Homebuying Warning Signs

Mar 5
Category | General

Going on house tours in search for your next home can be a lot of fun. After scanning the listing photos, you finally get to see the property in person. Chances are the new kitchen catches your eye, or the layout seems perfect. Very few people take the time to investigate a home thoroughly when they go to see it for the first time, when this happens to be the best opportunity to identify warning signs that could end up costing you a lot of money in the future. We have identified a few key things to keep an eye out for when looking for your next home.

Cracks in the Foundation: A walk around the outside of a home is just as important as the walk inside. Be sure to take note of any visible cracks or damage which could mean costly structural repairs in the future. Also look for run-off water from the yard that could lead to basement flooding.

Mold: Mold can be an easily managed issue, or it could mean big trouble and high cost. Basements and attics are more typical locations for mold, but if you see any on carpets, walls, or around cooling units, there could be major issues with interior walls and structural supports.

Roof Condition: A roof can last a long time, up to 30 years if it’s well taken care of. But if you notice on your home tour that the roof is sagging in spots, or the material its made of looks cheap, it could mean that you will be replacing it sooner than expected.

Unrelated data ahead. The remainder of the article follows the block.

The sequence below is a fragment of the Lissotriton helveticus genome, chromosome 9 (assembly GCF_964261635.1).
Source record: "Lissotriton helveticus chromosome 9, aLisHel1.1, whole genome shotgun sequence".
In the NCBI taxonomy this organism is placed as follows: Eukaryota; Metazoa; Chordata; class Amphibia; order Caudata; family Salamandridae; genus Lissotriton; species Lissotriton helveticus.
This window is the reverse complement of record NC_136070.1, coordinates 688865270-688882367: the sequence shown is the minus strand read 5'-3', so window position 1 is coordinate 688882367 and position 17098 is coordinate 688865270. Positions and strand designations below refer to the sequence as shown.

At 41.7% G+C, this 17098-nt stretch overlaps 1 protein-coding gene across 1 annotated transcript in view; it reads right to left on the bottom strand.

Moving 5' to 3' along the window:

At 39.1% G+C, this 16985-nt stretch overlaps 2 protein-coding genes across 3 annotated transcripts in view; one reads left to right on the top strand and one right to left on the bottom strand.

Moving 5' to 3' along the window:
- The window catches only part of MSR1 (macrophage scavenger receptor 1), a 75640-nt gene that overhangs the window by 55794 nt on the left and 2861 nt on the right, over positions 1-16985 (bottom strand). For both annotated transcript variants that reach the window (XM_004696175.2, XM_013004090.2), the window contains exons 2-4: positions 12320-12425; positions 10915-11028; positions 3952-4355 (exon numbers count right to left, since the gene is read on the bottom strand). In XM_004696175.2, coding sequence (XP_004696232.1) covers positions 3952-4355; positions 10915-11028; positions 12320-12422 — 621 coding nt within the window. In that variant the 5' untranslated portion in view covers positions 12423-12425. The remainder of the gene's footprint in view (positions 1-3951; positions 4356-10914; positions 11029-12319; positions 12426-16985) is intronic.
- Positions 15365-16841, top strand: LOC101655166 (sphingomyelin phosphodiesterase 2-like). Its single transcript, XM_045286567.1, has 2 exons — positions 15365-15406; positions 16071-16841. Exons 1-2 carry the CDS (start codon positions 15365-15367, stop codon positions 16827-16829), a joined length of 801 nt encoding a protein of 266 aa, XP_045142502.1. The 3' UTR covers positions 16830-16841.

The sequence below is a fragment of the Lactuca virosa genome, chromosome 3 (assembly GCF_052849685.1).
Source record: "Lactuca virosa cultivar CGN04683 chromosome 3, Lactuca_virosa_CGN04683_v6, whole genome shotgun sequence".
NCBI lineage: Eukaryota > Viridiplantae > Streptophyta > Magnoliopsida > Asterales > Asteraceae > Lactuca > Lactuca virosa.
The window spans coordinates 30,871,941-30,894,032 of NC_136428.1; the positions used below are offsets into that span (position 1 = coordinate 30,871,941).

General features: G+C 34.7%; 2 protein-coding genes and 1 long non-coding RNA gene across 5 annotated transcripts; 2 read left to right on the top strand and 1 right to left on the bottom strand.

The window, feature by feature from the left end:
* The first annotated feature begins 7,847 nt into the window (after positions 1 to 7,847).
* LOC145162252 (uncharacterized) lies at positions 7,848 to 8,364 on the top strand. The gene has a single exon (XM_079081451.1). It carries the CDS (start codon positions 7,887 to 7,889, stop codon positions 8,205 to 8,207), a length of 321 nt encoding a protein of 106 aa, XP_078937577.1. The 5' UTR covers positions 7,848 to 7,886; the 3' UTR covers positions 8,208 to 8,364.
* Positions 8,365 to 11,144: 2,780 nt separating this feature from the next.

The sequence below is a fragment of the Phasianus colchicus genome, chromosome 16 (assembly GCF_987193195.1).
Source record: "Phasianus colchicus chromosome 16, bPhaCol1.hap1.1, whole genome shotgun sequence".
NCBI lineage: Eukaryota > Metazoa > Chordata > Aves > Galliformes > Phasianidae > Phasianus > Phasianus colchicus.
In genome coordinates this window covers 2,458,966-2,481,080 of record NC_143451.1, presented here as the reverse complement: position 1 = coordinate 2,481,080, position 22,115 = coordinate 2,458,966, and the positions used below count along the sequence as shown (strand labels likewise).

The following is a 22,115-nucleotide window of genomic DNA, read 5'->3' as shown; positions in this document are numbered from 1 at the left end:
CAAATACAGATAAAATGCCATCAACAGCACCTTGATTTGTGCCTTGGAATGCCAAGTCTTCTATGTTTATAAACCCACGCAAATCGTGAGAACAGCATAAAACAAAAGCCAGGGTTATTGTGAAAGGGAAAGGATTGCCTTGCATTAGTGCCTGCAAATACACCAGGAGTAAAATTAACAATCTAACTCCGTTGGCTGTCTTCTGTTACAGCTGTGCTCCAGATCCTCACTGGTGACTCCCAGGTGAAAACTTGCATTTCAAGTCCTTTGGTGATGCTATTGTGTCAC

Faulty Electrical Work: During a home showing, realtors tend to turn a lot of lights on to make the home feel more welcoming. If you notice that they are off, go ahead and test out the switches. If the lights flicker or they don’t go on at all, chances are the home has faulty electrical wiring that will need to be replaced.

Windows: You probably wouldn’t think to inspect the windows when looking at a home, but it can save you a lot of money in the long run. Don’t be afraid to open them up and look for signs of water damage or corrosion. Replacing one or two windows isn’t that big of a deal, but a whole house will be a big investment.

Many of these issues you may not notice at first glance. Utilizing the first showing as an opportunity to “kick the tires” on your potential new home can save you major money down the road. Furthermore, while a home inspection is not mandatory, it’s invaluable, and can help identify any of these warning signs you might have missed.